Doing some basic patching into the Osc In and getting some harmonics going with Oscillators A and B was easy and fun. H1 is really tweakable, and it’s great to be able to generate harmonies of practically any color so quickly. H1 tracks extremely well and can take on many duties from creating chords, harmonizing (duh!), acting as a dual-channel quantizer, a drone/pad machine…it’s really versatile. It’s even got tuning capabilities built in.
In the Free setting I got some really cool drones on top of a slowly modulated VCO that I patched into Osc In, with a highly attenuated triangle LFO patched into the Lin FM in for Channel A and a random stepped LFO patched into the Lin FM of Channel B at full power. I used that stepped LFO coming from Five 12’s QV-L quite a bit with H1 to get some rhythmic stuttered effects in various capacities and it made for an interesting tandem. Patched into the CV input of either channel in Normal mode and timed just right and I got quantized, somewhat bubbly pitch changes at the transitions from note to note. Square waves patched into the CV In were also very cool.
Creating chords was fruitful, whether I was just using the single Mix Out or running through the independent outs for each channel. You can get major, minor, gnarly, detuned, micro-tuned, diatonically correct chords…all sorts of chords. H1 is up for most and it just takes some studying of the manual to unlock the potential that awaits. Again, the mix section is really cool here, with the first channel controlling the Osc. In volume, and the other three controlling the combination of both A + B triangle, ramp, and square waves, respectively. There’s no control over the individual outs, so those would have to be routed into a separate mixer if so desired, but that’s easy to do.
The inclusion of the CV and Trigger outs opens up a lot of possibilities for relative external modulation and more complex patching, to trigger auxiliary modules in sync with H1 in different ways. It was pretty cool to use the CV Out of a given channel to control a VCA that had some percussion running through it in order to accent said percussion at consistent points along a three-note sequence, but these outputs too have different ways of acting depending on what mode you’re in, where the CV Outs can either function as a frequency to voltage converter, or a quantizer of sorts where it will output a quantized version of the corresponding CV input.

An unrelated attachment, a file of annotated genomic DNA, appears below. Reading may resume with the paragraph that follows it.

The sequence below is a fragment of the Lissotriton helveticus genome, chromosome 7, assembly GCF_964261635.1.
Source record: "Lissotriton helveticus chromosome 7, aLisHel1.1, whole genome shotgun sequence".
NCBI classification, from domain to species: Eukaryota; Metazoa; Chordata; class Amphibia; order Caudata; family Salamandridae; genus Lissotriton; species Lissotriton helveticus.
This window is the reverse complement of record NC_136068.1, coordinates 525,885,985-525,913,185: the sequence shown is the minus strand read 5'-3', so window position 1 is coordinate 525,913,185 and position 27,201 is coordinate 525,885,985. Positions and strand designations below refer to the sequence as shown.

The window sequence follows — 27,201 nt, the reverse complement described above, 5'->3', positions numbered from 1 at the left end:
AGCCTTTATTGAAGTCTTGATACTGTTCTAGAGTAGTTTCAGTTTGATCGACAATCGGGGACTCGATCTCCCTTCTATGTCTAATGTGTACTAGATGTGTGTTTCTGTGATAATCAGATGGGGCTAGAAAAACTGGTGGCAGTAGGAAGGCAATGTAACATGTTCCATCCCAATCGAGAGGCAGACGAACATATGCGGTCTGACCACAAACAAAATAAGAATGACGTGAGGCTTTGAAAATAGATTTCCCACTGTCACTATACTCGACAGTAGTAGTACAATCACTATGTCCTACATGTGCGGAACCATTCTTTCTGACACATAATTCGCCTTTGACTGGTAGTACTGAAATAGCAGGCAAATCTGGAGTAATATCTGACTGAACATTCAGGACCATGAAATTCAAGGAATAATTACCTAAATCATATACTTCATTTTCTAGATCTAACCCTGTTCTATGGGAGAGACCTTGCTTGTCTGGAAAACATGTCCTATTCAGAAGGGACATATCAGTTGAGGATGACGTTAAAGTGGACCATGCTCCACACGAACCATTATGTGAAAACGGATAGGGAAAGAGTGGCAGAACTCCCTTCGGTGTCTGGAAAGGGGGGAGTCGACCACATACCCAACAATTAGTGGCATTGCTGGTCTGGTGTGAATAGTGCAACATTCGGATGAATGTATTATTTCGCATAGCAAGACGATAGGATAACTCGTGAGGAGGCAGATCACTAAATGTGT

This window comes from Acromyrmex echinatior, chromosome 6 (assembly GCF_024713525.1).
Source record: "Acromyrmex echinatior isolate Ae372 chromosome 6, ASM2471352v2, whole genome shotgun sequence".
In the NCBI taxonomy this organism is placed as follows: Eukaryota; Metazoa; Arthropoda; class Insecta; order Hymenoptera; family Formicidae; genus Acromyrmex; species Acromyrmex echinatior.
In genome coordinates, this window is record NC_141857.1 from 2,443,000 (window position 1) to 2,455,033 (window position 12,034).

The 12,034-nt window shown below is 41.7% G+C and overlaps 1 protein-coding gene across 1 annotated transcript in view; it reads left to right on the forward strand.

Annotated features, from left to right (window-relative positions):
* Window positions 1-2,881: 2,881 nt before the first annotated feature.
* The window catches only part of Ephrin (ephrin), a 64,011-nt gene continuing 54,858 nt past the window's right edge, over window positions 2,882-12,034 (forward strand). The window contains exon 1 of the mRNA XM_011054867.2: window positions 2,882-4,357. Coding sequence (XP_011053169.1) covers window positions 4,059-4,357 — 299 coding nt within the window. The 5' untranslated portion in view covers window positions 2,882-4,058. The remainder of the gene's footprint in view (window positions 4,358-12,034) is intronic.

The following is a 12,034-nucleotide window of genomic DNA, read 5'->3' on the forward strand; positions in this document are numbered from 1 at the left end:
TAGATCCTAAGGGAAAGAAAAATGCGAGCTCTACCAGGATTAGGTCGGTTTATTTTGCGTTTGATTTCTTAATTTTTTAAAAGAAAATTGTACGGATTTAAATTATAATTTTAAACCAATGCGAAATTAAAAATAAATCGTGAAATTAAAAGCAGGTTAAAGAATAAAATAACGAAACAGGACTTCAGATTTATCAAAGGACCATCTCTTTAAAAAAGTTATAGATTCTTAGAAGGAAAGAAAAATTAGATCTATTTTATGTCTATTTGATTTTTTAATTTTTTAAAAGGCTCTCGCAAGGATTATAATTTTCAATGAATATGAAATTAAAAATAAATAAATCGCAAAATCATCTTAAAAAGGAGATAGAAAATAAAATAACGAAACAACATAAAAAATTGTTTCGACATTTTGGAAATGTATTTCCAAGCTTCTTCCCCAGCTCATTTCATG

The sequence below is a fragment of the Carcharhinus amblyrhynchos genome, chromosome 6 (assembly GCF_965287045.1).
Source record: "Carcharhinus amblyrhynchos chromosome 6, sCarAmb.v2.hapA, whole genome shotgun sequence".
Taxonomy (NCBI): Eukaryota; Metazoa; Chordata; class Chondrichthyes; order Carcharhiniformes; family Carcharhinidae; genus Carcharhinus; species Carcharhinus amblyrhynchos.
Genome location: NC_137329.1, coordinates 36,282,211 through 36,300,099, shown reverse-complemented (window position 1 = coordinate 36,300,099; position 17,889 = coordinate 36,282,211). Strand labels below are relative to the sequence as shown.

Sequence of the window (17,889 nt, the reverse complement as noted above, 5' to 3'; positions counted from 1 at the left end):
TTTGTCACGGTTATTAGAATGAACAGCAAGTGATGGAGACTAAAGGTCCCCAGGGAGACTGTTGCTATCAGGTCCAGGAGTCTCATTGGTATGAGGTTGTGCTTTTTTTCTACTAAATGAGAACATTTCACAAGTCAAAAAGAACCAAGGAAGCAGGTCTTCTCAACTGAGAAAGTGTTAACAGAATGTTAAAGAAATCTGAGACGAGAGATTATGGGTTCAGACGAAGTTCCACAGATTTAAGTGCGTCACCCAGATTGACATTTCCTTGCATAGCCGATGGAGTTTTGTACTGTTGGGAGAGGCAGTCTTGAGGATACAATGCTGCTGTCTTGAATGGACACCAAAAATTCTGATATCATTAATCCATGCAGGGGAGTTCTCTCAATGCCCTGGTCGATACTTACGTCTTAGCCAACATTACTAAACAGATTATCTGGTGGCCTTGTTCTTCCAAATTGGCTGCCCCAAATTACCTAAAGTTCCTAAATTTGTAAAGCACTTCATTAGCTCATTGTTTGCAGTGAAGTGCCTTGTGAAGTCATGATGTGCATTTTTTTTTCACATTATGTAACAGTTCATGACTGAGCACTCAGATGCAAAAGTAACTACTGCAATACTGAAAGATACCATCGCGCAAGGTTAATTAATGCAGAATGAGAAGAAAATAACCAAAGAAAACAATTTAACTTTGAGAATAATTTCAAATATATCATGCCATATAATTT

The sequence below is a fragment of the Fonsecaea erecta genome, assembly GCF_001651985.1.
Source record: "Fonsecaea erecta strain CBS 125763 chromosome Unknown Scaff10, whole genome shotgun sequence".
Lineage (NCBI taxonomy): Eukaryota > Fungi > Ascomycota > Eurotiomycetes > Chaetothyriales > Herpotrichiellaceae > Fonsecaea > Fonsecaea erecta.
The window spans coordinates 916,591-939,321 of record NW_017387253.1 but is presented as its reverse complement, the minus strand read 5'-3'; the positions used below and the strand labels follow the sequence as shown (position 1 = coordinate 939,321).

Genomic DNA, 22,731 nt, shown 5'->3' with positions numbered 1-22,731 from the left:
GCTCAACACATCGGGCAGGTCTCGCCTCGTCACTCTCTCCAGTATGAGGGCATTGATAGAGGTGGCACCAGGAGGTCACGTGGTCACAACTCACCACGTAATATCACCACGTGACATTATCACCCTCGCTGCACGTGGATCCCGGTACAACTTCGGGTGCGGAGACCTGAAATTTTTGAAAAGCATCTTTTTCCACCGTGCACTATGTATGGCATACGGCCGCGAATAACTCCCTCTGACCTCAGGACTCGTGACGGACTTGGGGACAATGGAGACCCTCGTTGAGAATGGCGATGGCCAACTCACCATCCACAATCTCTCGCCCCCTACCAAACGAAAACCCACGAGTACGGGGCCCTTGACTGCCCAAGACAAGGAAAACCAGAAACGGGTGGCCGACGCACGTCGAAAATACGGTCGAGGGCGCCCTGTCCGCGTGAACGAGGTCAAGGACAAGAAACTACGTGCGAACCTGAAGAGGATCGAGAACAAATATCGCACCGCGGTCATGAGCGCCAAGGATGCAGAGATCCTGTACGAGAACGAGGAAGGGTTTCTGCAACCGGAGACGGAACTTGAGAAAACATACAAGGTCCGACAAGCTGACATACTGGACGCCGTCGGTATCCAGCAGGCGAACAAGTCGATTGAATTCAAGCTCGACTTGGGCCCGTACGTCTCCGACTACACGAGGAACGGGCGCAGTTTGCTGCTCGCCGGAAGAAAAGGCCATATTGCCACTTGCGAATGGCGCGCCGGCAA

I had many moments of epiphanic instances while testing out H1, some genuine “a ha!” moments where something I’d read in the manual finally made sense, and mostly this was in an operational sense—not necessarily synth theory or anything like that—and I spent a lot of time patching willy-nilly and then referencing the manual trying to figure out what was happening, what I’d done, and how H1 was responding.
There’s a lot to unpack on H1 and I did get lost sometimes when going deep. The more I settled in the more everything started to make sense and I was able to really dive in and enjoy it, to get into a flow with it. When I’d get lost it helped to remember that hitting Option + Chord until the Chord button was unlit would get me back into Normal mode, a home of sorts.
H1 excels as a harmonizer/chord creator, and this was my main use of it. Patching into the Osc. In and deriving two other notes to harmonize (or not) and chording it up was straightforward with the digitally-controlled analog oscillators in both channels, sounding nice and fat. Patching in CV for each channel and quantizing various notes of a sequence for each channel was also great and I used it in this way frequently, though I have dedicated quantizer modules that I’d go to first if that’s all I wanted. There are some button combos, mode/feature combinations, and light significations that were a lot to remember and I would have liked a little help in the way of more text on the faceplate for some of that stuff, but H1 is a powerhouse that will find a lot of use. It’s a great, flexible way to add flavor to lead lines, basslines, drones, melodies, harmonies, distortion, noise…

Price: $425